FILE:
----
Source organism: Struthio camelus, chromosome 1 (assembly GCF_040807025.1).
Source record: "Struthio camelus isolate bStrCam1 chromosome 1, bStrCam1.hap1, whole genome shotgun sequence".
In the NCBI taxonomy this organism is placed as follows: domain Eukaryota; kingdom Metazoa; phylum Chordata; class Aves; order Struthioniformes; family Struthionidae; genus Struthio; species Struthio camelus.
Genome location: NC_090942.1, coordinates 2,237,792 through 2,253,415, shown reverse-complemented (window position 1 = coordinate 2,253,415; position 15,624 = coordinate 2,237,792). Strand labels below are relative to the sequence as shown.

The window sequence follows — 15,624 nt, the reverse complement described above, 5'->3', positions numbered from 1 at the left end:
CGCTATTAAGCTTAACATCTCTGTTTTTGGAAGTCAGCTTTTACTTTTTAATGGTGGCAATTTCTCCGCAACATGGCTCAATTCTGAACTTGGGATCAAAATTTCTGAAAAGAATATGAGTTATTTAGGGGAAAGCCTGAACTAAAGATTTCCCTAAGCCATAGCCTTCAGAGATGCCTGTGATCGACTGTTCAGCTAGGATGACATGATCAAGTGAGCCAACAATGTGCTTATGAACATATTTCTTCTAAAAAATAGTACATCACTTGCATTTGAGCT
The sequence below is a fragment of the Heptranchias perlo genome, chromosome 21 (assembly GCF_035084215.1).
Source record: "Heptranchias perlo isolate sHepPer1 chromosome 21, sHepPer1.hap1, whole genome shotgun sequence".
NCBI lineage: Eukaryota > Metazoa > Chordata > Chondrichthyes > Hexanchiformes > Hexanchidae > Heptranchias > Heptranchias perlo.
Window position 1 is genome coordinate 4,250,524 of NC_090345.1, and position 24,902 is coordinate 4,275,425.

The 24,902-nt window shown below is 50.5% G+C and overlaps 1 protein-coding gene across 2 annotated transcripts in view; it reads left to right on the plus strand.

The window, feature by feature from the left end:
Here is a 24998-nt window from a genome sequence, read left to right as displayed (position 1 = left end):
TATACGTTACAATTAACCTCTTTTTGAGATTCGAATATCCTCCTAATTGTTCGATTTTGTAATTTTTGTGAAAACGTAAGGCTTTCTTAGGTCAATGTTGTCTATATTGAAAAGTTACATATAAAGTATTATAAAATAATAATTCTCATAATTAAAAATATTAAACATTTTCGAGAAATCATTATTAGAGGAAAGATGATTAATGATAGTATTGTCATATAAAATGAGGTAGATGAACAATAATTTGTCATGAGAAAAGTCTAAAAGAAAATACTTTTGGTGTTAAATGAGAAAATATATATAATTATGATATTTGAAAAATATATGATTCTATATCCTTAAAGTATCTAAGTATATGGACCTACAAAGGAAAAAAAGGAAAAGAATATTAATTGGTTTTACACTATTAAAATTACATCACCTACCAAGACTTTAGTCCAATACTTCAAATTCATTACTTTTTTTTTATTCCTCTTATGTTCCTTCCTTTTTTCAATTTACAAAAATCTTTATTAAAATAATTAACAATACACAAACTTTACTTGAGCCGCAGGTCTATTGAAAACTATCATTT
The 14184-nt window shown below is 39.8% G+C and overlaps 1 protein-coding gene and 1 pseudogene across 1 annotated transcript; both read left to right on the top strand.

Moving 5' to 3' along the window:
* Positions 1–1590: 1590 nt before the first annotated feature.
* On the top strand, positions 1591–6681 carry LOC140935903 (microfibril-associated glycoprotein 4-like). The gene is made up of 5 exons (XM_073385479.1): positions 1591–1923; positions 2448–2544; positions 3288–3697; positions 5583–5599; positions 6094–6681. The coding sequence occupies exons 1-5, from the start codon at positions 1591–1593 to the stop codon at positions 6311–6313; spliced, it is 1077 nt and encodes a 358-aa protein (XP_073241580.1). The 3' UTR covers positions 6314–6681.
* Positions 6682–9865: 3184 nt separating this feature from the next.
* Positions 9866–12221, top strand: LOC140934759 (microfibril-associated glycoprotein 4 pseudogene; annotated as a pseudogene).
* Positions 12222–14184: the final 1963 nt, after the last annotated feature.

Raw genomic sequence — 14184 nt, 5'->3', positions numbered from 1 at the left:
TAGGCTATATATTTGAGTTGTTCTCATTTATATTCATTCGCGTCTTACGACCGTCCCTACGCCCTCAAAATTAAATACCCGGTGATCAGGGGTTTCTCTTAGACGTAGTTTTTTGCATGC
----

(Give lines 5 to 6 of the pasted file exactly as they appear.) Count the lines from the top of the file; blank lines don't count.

The window sequence follows — 15,624 nt, the reverse complement described above, 5'->3', positions numbered from 1 at the left end:
CGCTATTAAGCTTAACATCTCTGTTTTTGGAAGTCAGCTTTTACTTTTTAATGGTGGCAATTTCTCCGCAACATGGCTCAATTCTGAACTTGGGATCAAAATTTCTGAAAAGAATATGAGTTATTTAGGGGAAAGCCTGAACTAAAGATTTCCCTAAGCCATAGCCTTCAGAGATGCCTGTGATCGACTGTTCAGCTAGGATGACATGATCAAGTGAGCCAACAATGTGCTTATGAACATATTTCTTCTAAAAAATAGTACATCACTTGCATTTGAGCT